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Home / Neighborhood / San Gabriel Valley / Pasadena Independent / LA County Fire USAR Team Assists with Rescue of Teen Boy From Rubble in Nepal

LA County Fire USAR Team Assists with Rescue of Teen Boy From Rubble in Nepal

by Pasadena Independent
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The USAID DART rescues a teen in Nepal 5 days after the earthquake. - Photos courtesy USAID DART

The USAID DART rescues a teen in Nepal 5 days after the earthquake. – Photos courtesy USAID DART

A Disaster Assistance Response Team that includes members of the Los Angeles County Fire Department assisted with the rescue of a 15-year-old boy from rubble on Thursday—five days after a devastating earthquake hit Nepal.

The DART, which is part of the U.S. Agency for International Development Office of U.S. Foreign Disaster Assistance, was deployed upon the request of Nepal’s government to assist with rescue and recovery efforts following Saturday’s magnitude 7.8 earthquake.

“The whole operation was dangerous, but it’s risk versus gain,” said Los Angeles County Fire Captain Andrew Olvera, who is part of the Urban Search and Rescue (USAR) team. “To save a human life, we’ll risk almost everything.”

USA-1, a USAR team from Fairfax, Virginia, was working through rubble when they heard a voice coming from below the pile. They requested assistance from USA-2—the Los Angeles County Fire Department USAR team—to assist. Using USA-2’s technical search cameras, rescuers discovered a teen boy buried deep in the rubble.

The two rescue teams and members of Nepal’s government removed the debris and pulled the boy out. Though search dogs were in the area, they were not involved in the boy’s rescue.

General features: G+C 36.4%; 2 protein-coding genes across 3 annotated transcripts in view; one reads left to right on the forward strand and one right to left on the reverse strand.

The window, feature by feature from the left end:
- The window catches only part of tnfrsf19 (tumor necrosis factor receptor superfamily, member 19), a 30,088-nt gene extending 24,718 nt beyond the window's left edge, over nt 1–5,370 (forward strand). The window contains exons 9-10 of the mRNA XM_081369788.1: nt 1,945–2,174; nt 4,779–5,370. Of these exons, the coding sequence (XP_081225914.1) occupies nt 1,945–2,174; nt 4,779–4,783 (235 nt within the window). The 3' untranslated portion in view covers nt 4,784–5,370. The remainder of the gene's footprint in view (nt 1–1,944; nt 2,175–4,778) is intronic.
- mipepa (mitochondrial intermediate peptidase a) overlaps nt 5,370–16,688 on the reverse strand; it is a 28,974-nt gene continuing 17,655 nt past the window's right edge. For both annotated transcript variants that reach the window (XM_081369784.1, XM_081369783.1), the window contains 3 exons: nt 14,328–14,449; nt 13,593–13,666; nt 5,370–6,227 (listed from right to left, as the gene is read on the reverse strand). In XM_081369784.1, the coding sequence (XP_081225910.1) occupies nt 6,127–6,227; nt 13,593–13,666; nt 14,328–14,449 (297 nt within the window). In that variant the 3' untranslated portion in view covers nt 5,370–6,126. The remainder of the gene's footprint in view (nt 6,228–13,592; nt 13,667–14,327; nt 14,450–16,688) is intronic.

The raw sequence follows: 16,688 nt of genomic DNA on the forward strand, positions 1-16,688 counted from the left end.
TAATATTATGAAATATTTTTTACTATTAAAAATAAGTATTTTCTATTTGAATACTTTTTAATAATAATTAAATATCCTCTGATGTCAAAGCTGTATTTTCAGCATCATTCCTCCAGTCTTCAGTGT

The rescue operation took several hours, but thanks to early coordination with Nepali officials, the teen was quickly transported to a field hospital for treatment. A USA-2 doctor and paramedics treated and stayed with the boy then transferred him to the Nepali officials who transported him to the Israeli field hospital.

Rescuers are continuing to dig through the pile, as the boy mentioned there may be other people alive inside.

The Department’s 57-person USA-2 and Fairfax’s 57-person USA-1 are part of the DART, which also includes 14 USAID disaster experts and 12 canines—six from L.A. County.

The team is made up of specialized personnel, and includes all necessary equipment to make live rescues from collapsed structures and confined spaces. The U.S. is currently prioritizing search and rescue activities to help locate survivors trapped in the rubble and the provision of emergency shelter materials to help displaced families.

While DART USAR teams are engaged in lifesaving operations, USAID disaster experts are assessing damage in earthquake-affected areas and coordinating response efforts with the government of Nepal and international humanitarian partners on the ground.

A USAID-chartered cargo plane carrying 700 rolls of heavy-duty plastic sheeting landed in Kathmandu to help up to 35,000 people whose homes were damaged or destroyed. The plastic sheeting will be distributed to earthquake-affected families by a USAID partner in coordination with the Government of Nepal.

The UN estimates that the earthquake killed 5,006 people, injured more than 10,000 others, and affected 8 million people across 39 of Nepal’s 75 districts as of April 27. These figures are expected to rise as rescue efforts continue.

USA-2, known domestically as California Task Force 2, has partnerships with both the Federal Emergency Management Agency for domestic responses and USAID/OFDA for international missions. The team maintains constant operational readiness for both domestic and international deployments.

For more information on Nepal and how to donate to disaster relief efforts, visit www.usaid.gov/nepal-earthquake or www.cidi.org, or contact the Center for International Disaster Information at (202) 821-1999.

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